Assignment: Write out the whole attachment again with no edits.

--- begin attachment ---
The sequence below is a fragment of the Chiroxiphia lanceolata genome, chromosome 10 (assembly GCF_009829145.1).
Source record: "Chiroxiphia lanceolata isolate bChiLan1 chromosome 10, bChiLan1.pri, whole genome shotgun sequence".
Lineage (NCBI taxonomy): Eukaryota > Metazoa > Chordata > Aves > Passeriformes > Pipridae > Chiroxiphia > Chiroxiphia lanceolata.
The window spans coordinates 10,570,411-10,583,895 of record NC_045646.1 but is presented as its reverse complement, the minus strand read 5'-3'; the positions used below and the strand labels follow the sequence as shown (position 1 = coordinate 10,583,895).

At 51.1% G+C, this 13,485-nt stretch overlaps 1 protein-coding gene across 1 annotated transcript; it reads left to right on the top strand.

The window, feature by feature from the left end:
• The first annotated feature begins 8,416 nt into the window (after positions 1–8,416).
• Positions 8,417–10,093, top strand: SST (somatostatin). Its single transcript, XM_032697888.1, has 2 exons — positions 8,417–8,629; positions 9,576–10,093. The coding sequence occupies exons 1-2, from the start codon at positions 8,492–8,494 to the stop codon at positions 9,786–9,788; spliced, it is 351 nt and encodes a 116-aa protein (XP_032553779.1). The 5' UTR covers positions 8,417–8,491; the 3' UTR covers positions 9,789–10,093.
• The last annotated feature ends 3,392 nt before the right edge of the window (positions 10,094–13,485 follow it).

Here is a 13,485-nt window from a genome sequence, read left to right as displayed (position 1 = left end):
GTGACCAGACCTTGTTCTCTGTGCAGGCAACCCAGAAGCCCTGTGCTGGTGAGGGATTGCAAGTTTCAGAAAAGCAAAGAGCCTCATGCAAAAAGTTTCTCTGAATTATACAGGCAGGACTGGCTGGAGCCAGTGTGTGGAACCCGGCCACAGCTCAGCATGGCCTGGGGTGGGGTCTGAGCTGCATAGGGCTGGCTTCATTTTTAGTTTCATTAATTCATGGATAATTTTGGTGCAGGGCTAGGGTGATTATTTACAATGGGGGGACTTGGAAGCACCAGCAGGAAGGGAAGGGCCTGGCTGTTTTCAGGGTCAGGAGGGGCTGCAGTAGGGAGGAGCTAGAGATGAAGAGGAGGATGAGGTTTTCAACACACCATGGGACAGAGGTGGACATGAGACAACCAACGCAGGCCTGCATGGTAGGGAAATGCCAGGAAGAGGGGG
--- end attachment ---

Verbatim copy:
The sequence below is a fragment of the Chiroxiphia lanceolata genome, chromosome 10 (assembly GCF_009829145.1).
Source record: "Chiroxiphia lanceolata isolate bChiLan1 chromosome 10, bChiLan1.pri, whole genome shotgun sequence".
Lineage (NCBI taxonomy): Eukaryota > Metazoa > Chordata > Aves > Passeriformes > Pipridae > Chiroxiphia > Chiroxiphia lanceolata.
The window spans coordinates 10,570,411-10,583,895 of record NC_045646.1 but is presented as its reverse complement, the minus strand read 5'-3'; the positions used below and the strand labels follow the sequence as shown (position 1 = coordinate 10,583,895).

At 51.1% G+C, this 13,485-nt stretch overlaps 1 protein-coding gene across 1 annotated transcript; it reads left to right on the top strand.

The window, feature by feature from the left end:
• The first annotated feature begins 8,416 nt into the window (after positions 1–8,416).
• Positions 8,417–10,093, top strand: SST (somatostatin). Its single transcript, XM_032697888.1, has 2 exons — positions 8,417–8,629; positions 9,576–10,093. The coding sequence occupies exons 1-2, from the start codon at positions 8,492–8,494 to the stop codon at positions 9,786–9,788; spliced, it is 351 nt and encodes a 116-aa protein (XP_032553779.1). The 5' UTR covers positions 8,417–8,491; the 3' UTR covers positions 9,789–10,093.
• The last annotated feature ends 3,392 nt before the right edge of the window (positions 10,094–13,485 follow it).

Here is a 13,485-nt window from a genome sequence, read left to right as displayed (position 1 = left end):
GTGACCAGACCTTGTTCTCTGTGCAGGCAACCCAGAAGCCCTGTGCTGGTGAGGGATTGCAAGTTTCAGAAAAGCAAAGAGCCTCATGCAAAAAGTTTCTCTGAATTATACAGGCAGGACTGGCTGGAGCCAGTGTGTGGAACCCGGCCACAGCTCAGCATGGCCTGGGGTGGGGTCTGAGCTGCATAGGGCTGGCTTCATTTTTAGTTTCATTAATTCATGGATAATTTTGGTGCAGGGCTAGGGTGATTATTTACAATGGGGGGACTTGGAAGCACCAGCAGGAAGGGAAGGGCCTGGCTGTTTTCAGGGTCAGGAGGGGCTGCAGTAGGGAGGAGCTAGAGATGAAGAGGAGGATGAGGTTTTCAACACACCATGGGACAGAGGTGGACATGAGACAACCAACGCAGGCCTGCATGGTAGGGAAATGCCAGGAAGAGGGGG